Posted on 09/19/2020
Here's a brief recap of the past six months as it relates to Covid's impact on travel to the Bahamas.
March 24: The borders of the Bahamas closed to incoming air and sea travel. A 24-hour curfew took effect. Hotels and resorts closed their shutters and latched their doors. Reopening dates were not even hinted at or predicted.
By May 25: Resorts, airports and seaports were finalizing health and safety protocols for reopening. Prime minister Hubert Minnis hinted at a possible reopening date for commercial travel on July 1, but he amended the forecast by saying that "this date will be adjusted if there is a deterioration of the Covid-19 outbreak or if protocols are not in place to sufficiently warrant an opening."
July 1: the Bahamas began welcoming international travelers. More than 3,000 rooms stood ready to accommodate visitors, and 2,100 more were to join the inventory when sections of Atlantis opened up on July 30. Seven U.S. carriers readied for takeoff from five US gateways.
July 22: But following an uptick in Covid-19 cases, the Bahamas once again closed its borders to travelers from the U.S., among other countries. Additional restrictions were issued for Grand Bahama, which had recorded 31 of the 49 cases since July 8.
July 26: Just four days later, the decision to close was reversed. U.S. travelers were again allowed entry into the Bahamas. However, all travelers had to present results of a negative Covid-19 taken 10 days or less prior to departure. That ruling was later lowered to five days prior to departure. Also, travelers were now subject to a mandatory 14-day quarantine at their own expense in a government facility and were required to take a Covid-19 PCR test at the end of the 14 days, also at their own expense.
On July 31, a more immediate crisis arose: warnings were issued for Hurricane Isaias, a Category 2 storm expected to cross the Bahamas on Aug. 1. Parts of the Bahamas, especially the Abaco Islands and Grand Bahama, were especially vulnerable, as they are still recovering from Hurricane Dorian that had pummeled that same area last September. The storm, fortunately, did no damage.)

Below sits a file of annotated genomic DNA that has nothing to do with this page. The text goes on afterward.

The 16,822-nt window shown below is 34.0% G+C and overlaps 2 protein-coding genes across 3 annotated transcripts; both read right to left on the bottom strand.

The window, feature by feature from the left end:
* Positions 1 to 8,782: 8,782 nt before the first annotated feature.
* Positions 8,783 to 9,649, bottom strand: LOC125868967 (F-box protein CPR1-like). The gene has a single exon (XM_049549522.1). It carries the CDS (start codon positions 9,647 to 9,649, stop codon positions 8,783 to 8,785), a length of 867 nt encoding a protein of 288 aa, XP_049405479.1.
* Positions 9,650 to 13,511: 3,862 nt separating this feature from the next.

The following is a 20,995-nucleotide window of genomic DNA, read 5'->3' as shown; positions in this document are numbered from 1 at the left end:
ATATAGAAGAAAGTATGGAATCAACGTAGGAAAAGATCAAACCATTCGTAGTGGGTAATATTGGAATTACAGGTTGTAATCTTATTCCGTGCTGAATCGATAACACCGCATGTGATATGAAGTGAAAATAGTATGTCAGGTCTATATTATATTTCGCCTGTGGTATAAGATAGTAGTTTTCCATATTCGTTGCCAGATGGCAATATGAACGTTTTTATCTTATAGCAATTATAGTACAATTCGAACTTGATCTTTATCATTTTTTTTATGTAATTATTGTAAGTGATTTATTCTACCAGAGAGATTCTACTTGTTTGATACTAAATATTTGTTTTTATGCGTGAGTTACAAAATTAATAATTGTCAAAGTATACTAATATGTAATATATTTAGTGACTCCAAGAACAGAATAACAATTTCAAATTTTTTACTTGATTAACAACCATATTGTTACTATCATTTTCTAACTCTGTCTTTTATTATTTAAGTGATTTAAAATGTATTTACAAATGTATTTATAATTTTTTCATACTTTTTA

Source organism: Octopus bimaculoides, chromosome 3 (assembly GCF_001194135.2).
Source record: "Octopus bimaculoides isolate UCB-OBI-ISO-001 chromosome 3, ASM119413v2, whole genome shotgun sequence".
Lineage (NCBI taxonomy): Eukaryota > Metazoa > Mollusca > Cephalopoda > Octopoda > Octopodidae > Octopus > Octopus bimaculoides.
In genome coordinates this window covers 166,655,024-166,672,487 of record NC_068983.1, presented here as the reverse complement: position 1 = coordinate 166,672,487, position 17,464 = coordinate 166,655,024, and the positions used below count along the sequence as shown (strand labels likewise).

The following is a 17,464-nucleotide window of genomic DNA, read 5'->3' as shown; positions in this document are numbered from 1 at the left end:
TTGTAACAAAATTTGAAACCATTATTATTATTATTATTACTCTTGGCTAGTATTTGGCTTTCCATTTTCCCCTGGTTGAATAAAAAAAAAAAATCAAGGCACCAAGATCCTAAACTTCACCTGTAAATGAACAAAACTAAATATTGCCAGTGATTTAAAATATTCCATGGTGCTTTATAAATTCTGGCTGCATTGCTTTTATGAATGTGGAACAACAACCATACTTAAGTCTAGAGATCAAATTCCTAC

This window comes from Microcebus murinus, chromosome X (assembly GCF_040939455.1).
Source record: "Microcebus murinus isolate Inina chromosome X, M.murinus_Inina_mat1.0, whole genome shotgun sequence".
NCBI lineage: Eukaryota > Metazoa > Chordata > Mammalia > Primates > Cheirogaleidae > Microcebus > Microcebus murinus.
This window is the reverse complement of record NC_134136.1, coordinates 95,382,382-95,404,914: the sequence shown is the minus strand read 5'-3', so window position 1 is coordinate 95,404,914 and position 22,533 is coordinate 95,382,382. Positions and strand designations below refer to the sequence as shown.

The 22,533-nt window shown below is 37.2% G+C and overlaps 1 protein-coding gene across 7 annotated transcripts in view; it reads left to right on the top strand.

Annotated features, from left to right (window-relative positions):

In mid-August: The mandatory 14-day quarantine was eased slightly with the ruling that visitors could now quarantine at a hotel, private club, rental accommodations such as Airbnb or on a private boat rather than at a government facility. Also, visitors could leave the Bahamas before the quarantine period ended and did not have to undergo another Covid test prior to departure.
So it's been a long road, for sure.
But on Sept. 7 the picture again began to look a lot brighter when minister of tourism Dionisio D'Aguilar detailed preparations to enter Phase 3 of the Tourism Readiness & Recovery Plan.
"Our recommendation to the government will be the implementation of a reopening plan on Oct. 15 for hotels on all islands to resume full operations and the full use of the beaches: a critical component of our tourism product and the No. 1 reason why persons come on vacation to the Bahamas," he said during a press conference.
He explained that the mid-October reopening date would allow the land-based tourism industry to ramp up for the Thanksgiving travel period leading into the peak holiday season. The reopenings would combine with the safety and hygiene protocols already in place and hopefully forestall the need to once again shut borders.
"We can't afford to open and then close down again," D'Aguilar said. "That was traumatic for the tourism sector." He added that it "significantly impacted our relationships with our travel partners," according to the Nassau Guardian.
Tourism director Joy Jibilru announced that immediate marketing plans and ads would target travelers who had earlier indicated through online searches that they want to visit the Bahamas.
Following the U.S. elections on Nov. 3, advertising will ramp up to boost interest in travel during the peak season and beyond.